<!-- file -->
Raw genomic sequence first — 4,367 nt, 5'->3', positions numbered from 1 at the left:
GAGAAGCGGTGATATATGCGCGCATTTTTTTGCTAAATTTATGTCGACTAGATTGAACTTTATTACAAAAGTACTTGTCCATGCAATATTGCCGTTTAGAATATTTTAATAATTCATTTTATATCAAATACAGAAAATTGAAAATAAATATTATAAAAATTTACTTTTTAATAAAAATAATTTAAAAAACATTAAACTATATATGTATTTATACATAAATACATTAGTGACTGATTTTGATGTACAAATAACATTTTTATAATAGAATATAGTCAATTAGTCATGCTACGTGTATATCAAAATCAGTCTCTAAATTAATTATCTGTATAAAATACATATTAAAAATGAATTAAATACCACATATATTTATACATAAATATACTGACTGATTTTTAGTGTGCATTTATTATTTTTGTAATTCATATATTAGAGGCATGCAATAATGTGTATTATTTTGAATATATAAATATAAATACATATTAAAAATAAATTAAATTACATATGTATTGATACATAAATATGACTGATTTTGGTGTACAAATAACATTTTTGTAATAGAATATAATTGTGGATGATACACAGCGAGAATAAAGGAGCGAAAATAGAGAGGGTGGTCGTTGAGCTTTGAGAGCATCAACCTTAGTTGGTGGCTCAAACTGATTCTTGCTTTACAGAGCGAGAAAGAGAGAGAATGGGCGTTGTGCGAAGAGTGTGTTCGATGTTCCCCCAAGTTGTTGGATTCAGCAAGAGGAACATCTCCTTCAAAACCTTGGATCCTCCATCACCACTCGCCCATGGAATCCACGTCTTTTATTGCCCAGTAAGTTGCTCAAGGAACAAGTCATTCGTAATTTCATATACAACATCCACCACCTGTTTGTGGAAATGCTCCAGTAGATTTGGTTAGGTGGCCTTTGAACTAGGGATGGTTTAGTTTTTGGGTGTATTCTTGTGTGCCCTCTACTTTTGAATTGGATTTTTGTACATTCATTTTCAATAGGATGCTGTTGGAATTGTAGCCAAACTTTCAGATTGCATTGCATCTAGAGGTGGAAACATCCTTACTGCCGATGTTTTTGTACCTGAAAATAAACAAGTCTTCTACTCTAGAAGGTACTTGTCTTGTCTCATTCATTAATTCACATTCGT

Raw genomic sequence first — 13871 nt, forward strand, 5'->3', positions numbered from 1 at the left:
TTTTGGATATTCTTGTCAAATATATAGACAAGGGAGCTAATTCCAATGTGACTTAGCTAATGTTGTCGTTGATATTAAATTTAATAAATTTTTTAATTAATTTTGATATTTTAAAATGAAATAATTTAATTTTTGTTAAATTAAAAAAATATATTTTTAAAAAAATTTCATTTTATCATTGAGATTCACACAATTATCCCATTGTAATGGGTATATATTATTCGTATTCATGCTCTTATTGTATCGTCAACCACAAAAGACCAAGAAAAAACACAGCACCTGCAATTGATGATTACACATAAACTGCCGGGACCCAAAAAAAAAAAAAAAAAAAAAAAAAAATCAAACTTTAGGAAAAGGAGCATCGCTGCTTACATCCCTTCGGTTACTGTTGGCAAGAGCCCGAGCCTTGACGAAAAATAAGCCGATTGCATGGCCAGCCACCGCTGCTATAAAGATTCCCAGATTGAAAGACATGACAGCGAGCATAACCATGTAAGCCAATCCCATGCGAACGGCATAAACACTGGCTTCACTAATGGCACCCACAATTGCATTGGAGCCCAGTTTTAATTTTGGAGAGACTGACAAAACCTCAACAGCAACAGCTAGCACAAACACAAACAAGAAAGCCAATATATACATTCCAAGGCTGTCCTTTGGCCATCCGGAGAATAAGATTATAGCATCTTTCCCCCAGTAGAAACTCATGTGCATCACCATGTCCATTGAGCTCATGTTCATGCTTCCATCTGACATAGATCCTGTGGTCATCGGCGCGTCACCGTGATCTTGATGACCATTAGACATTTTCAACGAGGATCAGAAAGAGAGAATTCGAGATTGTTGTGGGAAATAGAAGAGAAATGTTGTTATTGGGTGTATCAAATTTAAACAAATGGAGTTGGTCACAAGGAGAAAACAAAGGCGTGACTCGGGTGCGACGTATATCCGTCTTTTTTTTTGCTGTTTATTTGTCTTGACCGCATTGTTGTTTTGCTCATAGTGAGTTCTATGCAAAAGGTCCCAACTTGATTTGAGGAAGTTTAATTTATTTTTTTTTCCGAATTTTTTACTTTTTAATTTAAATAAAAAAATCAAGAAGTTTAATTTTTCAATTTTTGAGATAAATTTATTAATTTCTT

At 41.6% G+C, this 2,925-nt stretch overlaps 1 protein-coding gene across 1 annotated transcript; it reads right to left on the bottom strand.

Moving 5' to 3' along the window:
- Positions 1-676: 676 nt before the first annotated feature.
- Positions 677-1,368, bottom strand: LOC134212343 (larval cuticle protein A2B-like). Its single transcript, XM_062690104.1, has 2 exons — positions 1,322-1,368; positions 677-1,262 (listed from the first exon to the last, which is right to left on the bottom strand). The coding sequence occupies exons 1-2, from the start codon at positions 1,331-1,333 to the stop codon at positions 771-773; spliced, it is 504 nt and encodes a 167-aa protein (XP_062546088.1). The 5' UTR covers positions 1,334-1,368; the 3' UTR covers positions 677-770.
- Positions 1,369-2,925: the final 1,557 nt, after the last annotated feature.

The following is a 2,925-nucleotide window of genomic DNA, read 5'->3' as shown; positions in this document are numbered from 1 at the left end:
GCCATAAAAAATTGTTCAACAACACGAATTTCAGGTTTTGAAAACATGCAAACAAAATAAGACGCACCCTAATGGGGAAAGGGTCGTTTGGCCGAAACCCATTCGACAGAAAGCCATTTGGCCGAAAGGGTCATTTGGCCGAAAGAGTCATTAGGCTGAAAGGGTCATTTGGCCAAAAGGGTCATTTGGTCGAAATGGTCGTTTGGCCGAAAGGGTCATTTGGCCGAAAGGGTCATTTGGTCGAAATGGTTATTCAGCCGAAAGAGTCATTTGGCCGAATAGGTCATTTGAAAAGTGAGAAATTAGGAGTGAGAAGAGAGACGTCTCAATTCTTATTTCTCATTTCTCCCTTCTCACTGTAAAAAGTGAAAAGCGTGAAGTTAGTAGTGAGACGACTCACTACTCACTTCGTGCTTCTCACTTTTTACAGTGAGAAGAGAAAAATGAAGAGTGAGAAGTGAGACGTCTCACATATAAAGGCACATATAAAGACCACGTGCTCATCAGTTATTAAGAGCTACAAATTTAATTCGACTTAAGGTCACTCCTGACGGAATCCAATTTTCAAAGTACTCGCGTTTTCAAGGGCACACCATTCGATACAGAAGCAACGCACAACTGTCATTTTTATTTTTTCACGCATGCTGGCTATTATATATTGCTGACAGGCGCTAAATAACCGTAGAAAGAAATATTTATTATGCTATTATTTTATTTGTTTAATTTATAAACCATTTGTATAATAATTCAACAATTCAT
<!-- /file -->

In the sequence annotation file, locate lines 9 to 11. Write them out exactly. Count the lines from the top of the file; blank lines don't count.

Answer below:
- Positions 1,369-2,925: the final 1,557 nt, after the last annotated feature.

The following is a 2,925-nucleotide window of genomic DNA, read 5'->3' as shown; positions in this document are numbered from 1 at the left end:
GCCATAAAAAATTGTTCAACAACACGAATTTCAGGTTTTGAAAACATGCAAACAAAATAAGACGCACCCTAATGGGGAAAGGGTCGTTTGGCCGAAACCCATTCGACAGAAAGCCATTTGGCCGAAAGGGTCATTTGGCCGAAAGAGTCATTAGGCTGAAAGGGTCATTTGGCCAAAAGGGTCATTTGGTCGAAATGGTCGTTTGGCCGAAAGGGTCATTTGGCCGAAAGGGTCATTTGGTCGAAATGGTTATTCAGCCGAAAGAGTCATTTGGCCGAATAGGTCATTTGAAAAGTGAGAAATTAGGAGTGAGAAGAGAGACGTCTCAATTCTTATTTCTCATTTCTCCCTTCTCACTGTAAAAAGTGAAAAGCGTGAAGTTAGTAGTGAGACGACTCACTACTCACTTCGTGCTTCTCACTTTTTACAGTGAGAAGAGAAAAATGAAGAGTGAGAAGTGAGACGTCTCACATATAAAGGCACATATAAAGACCACGTGCTCATCAGTTATTAAGAGCTACAAATTTAATTCGACTTAAGGTCACTCCTGACGGAATCCAATTTTCAAAGTACTCGCGTTTTCAAGGGCACACCATTCGATACAGAAGCAACGCACAACTGTCATTTTTATTTTTTCACGCATGCTGGCTATTATATATTGCTGACAGGCGCTAAATAACCGTAGAAAGAAATATTTATTATGCTATTATTTTATTTGTTTAATTTATAAACCATTTGTATAATAATTCAACAATTCAT